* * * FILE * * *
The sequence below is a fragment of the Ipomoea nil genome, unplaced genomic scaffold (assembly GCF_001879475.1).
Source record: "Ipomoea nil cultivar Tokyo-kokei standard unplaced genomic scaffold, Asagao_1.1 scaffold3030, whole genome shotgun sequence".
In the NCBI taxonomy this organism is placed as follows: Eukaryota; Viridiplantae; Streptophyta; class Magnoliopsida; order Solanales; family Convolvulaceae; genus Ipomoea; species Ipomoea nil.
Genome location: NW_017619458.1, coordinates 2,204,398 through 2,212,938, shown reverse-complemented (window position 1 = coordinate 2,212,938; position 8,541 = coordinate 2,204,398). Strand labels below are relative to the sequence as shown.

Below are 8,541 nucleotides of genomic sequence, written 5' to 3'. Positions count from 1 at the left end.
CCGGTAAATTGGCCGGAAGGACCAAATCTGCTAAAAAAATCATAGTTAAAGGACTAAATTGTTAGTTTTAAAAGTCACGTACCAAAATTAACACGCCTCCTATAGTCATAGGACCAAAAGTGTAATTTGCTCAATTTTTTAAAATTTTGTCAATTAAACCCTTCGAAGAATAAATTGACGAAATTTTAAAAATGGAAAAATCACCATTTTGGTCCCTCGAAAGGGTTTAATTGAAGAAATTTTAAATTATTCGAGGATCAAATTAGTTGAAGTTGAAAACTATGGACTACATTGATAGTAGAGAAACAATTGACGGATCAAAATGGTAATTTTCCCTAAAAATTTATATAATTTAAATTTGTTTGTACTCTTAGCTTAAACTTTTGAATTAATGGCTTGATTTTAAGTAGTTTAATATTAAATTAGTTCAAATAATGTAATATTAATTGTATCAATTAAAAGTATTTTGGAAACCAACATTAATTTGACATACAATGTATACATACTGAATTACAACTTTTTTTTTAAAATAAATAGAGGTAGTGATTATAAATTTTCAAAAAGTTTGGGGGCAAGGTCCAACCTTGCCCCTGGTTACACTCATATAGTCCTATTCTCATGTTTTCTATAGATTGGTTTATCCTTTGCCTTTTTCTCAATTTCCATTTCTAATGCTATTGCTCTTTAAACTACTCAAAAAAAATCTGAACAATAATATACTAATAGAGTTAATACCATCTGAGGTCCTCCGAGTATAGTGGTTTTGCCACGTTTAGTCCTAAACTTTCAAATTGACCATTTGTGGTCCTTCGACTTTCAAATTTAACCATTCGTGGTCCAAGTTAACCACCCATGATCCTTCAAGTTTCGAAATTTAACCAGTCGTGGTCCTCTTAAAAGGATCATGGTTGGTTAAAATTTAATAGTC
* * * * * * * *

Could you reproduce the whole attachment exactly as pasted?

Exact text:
The sequence below is a fragment of the Ipomoea nil genome, unplaced genomic scaffold (assembly GCF_001879475.1).
Source record: "Ipomoea nil cultivar Tokyo-kokei standard unplaced genomic scaffold, Asagao_1.1 scaffold3030, whole genome shotgun sequence".
In the NCBI taxonomy this organism is placed as follows: Eukaryota; Viridiplantae; Streptophyta; class Magnoliopsida; order Solanales; family Convolvulaceae; genus Ipomoea; species Ipomoea nil.
Genome location: NW_017619458.1, coordinates 2,204,398 through 2,212,938, shown reverse-complemented (window position 1 = coordinate 2,212,938; position 8,541 = coordinate 2,204,398). Strand labels below are relative to the sequence as shown.

Below are 8,541 nucleotides of genomic sequence, written 5' to 3'. Positions count from 1 at the left end.
CCGGTAAATTGGCCGGAAGGACCAAATCTGCTAAAAAAATCATAGTTAAAGGACTAAATTGTTAGTTTTAAAAGTCACGTACCAAAATTAACACGCCTCCTATAGTCATAGGACCAAAAGTGTAATTTGCTCAATTTTTTAAAATTTTGTCAATTAAACCCTTCGAAGAATAAATTGACGAAATTTTAAAAATGGAAAAATCACCATTTTGGTCCCTCGAAAGGGTTTAATTGAAGAAATTTTAAATTATTCGAGGATCAAATTAGTTGAAGTTGAAAACTATGGACTACATTGATAGTAGAGAAACAATTGACGGATCAAAATGGTAATTTTCCCTAAAAATTTATATAATTTAAATTTGTTTGTACTCTTAGCTTAAACTTTTGAATTAATGGCTTGATTTTAAGTAGTTTAATATTAAATTAGTTCAAATAATGTAATATTAATTGTATCAATTAAAAGTATTTTGGAAACCAACATTAATTTGACATACAATGTATACATACTGAATTACAACTTTTTTTTTAAAATAAATAGAGGTAGTGATTATAAATTTTCAAAAAGTTTGGGGGCAAGGTCCAACCTTGCCCCTGGTTACACTCATATAGTCCTATTCTCATGTTTTCTATAGATTGGTTTATCCTTTGCCTTTTTCTCAATTTCCATTTCTAATGCTATTGCTCTTTAAACTACTCAAAAAAAATCTGAACAATAATATACTAATAGAGTTAATACCATCTGAGGTCCTCCGAGTATAGTGGTTTTGCCACGTTTAGTCCTAAACTTTCAAATTGACCATTTGTGGTCCTTCGACTTTCAAATTTAACCATTCGTGGTCCAAGTTAACCACCCATGATCCTTCAAGTTTCGAAATTTAACCAGTCGTGGTCCTCTTAAAAGGATCATGGTTGGTTAAAATTTAATAGTC